The size of the thing

It is easy, some days, to feel very, very small.

We don’t like to let ourselves. I know I don’t. I like to be the heroine of my little story. Oh, y’know, I’ve got a future and a destiny and I’ve got talents and I can go out and do things! ‘Cause I’m brilliant! And the world tries to make us believe it. So much that is sold to us is about making us happy and us comfortable and us surrounded by conveniences and good-looking stuff. We want very much to be noticed, and liked, and appreciated, and valued, and respected, and all those other things. We want to be somebody.

And then come those terrible moments of clarity when you’re in a crowd, or completely alone, or both at the same time, and what are you to the people around you? Another face. The person next in line. A meeting soon over. What are you to the buildings and the trees? What are you to the earth beneath you, and the burning sun that rises or sets whether you’re there or not? The telescopes reach out into the distant dark and send us back images of entire galaxies so far beyond the reach of humankind that the mind withers at the mere idea. We have this tiny pinprick of a planet that we live our whole lives on, and what is it to the limitless void of the universe? An understanding of lightyears and lightspeed and general relativity introduce the new meaning of “look, but don’t touch” because we can’t touch. Never.

And then I think of history, and I think of the brevity of my own life. I am one person among six billion and more. And billions who’ve come before. What I write, what I say, what I do, if I am very, very lucky, might be remembered beyond my life. I look at the obits in the paper, I pass by gravestones, and I can’t help thinking that these were people as alive and real as me, and I know nothing about them. They’re gone, wiped away, dismissed like a road marker on the Interstate that drops behind at 75 miles per hour and disappears into the far horizon.

We are so small.

And there is a way in which my faith agrees with this. When I look out at the stars, when I go look at Hubble photos, when I read about history or watch other people, it isn’t hard to think about the God who created it all, who is behind it all, and what that really means. He is infinite. Douglas Adams had a very good point about infinity in his Hitchhiker’s Guide, where he says that the thing that gives you the best idea about infinity is to see something that isn’t, but is vastly huge. We can’t grasp infinity, but we can look at the sheer size of the world we can see, and all its complexity and variety and subtlety and grandeur, and then we think, God is greater than that. He called it into being with a word. The very forces that hold atoms together, that bind the galaxies: he designed them. The ways of the human heart, the richness of relationships and the tapestry of human culture: he directs them. There is nothing outside the scope of what he has done, and when I catch some small glimpse of that scope, my brain fails.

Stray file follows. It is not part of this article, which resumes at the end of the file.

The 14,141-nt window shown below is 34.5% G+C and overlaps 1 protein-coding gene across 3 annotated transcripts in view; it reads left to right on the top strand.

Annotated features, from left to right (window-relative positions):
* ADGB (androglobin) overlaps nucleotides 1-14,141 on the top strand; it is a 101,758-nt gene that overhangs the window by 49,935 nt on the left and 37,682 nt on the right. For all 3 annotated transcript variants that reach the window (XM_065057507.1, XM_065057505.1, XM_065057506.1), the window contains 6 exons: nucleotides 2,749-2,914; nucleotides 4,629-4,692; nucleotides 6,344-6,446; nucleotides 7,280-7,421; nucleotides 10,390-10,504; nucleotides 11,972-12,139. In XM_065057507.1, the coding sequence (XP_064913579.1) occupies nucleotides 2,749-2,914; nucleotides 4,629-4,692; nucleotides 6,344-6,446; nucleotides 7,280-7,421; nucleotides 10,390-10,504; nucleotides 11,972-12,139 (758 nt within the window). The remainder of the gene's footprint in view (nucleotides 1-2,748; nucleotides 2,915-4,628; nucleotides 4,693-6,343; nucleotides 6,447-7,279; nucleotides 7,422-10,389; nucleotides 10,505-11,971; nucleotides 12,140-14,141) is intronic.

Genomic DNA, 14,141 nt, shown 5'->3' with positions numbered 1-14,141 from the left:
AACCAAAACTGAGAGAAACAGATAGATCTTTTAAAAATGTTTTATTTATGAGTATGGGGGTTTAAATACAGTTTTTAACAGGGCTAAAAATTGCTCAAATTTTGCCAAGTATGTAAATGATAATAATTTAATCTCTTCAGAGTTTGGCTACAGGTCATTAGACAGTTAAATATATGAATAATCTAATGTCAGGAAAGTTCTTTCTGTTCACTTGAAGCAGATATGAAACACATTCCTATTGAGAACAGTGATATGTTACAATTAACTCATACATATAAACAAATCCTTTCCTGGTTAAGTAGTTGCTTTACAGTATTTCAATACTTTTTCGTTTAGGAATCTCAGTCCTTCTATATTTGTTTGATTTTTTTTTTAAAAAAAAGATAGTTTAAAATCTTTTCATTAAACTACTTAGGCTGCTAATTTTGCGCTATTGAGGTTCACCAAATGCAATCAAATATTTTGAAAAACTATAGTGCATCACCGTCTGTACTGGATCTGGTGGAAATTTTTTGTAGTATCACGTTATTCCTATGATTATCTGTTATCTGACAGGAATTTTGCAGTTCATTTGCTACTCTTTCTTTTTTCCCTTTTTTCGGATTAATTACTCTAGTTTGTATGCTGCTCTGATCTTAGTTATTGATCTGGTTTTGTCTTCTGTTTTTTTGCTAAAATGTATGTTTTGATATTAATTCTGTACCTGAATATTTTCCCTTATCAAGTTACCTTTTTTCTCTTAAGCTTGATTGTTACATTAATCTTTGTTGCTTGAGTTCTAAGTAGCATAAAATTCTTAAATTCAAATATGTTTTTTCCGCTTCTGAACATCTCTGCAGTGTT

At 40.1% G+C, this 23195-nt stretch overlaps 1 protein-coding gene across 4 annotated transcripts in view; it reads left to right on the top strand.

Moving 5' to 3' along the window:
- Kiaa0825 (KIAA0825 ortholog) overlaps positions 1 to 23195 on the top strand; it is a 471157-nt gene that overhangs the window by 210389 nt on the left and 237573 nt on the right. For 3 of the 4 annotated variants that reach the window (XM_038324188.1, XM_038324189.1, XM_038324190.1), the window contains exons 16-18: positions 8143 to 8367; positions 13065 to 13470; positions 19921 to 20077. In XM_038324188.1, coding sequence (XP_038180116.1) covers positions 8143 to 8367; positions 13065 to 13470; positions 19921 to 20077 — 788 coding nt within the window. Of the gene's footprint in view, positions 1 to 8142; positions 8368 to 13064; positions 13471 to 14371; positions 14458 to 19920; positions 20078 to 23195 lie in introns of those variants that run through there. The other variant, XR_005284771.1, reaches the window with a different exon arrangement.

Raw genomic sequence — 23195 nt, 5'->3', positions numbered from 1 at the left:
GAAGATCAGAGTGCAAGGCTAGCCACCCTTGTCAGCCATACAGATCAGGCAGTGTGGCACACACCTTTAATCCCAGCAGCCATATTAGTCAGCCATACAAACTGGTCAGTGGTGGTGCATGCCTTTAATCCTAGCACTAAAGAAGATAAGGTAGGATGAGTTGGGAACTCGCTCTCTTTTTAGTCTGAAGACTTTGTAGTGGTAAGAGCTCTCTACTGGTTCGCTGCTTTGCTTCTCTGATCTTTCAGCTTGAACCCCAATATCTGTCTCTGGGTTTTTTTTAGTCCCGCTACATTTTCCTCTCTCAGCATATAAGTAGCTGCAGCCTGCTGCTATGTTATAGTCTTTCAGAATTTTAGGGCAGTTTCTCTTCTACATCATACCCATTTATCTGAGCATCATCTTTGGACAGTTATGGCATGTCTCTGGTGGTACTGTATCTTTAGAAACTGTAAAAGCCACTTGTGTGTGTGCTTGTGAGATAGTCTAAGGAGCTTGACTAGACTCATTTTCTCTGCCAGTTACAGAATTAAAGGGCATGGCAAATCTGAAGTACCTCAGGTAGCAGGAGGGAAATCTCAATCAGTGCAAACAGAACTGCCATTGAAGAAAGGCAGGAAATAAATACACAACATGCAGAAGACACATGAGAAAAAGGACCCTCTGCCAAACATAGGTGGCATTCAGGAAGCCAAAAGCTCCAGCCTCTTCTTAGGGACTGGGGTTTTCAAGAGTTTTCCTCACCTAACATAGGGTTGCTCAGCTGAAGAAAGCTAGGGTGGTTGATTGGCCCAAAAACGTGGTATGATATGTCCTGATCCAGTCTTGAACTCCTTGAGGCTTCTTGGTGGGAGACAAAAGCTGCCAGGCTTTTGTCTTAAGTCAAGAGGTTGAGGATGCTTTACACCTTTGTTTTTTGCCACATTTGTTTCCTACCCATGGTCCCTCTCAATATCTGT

And then there’s us. Little piddly insignificant me. And I want to throw up my hands and say that none of it matters. In the ocean of the universe, what’s one molecule more or less? What difference does it make?

What difference does it make?

When I know a piece of music very well, my brain is waiting for every note before it plays. When I know a movie well, I know the timing of every cue and the inflection of every word. Those who know me know I can identify a line from The Lord of the Rings down to the chapter and scene from memory. What would it be like if you took one bit out?

We shortchange God so often. We keep thinking he’s less than he is. It’s our failure to grasp infinity: he isn’t just infinitely big, he is infinitely small, and infinitely everywhere in between. And thus we fail to grasp that “small” has nothing to do with “insignificant”: one might as well say a bolt in a skyscraper is insignificant. Yeah, you might need all the other ones, too, but would you want to build it without that one? The symphony without one little chord is incomplete. The book minus a sentence is incomplete. And if you argue that any artistic work or feat of engineering can be changed, reduced, edited, made more efficient, that’s assuming it’s built by people. People aren’t perfect. Their designs are incomplete by their very nature. The universe isn’t. If it was created by a perfect God, no part of it is wasted. Every part is vital.

Lose me from the universe? Might as well leave paint strokes out of a work of art. Might as well leave measures out of a Bach mass. Might as well lose variables from an equation. (Oh, try and tell a mathematician that one!) We’re so small we can’t even see where we fit, and that works two ways. We have no idea what hinges on us. We don’t know what our effect is. We can’t step back far enough to see the whole pattern: oh, we can see bits here and there, we can make out themes and things, but that’s nothing. We affect the whole in ways we can’t imagine; we are significant in ways we’ll never know. The universe is a single, extraordinary work of such immense and immeasurable beauty that only he who made it can grasp it fully. Each one of us is unique, irreplaceable, irreduceable, and inexchangeable.

“Size matters not.” Size has nothing to do with it.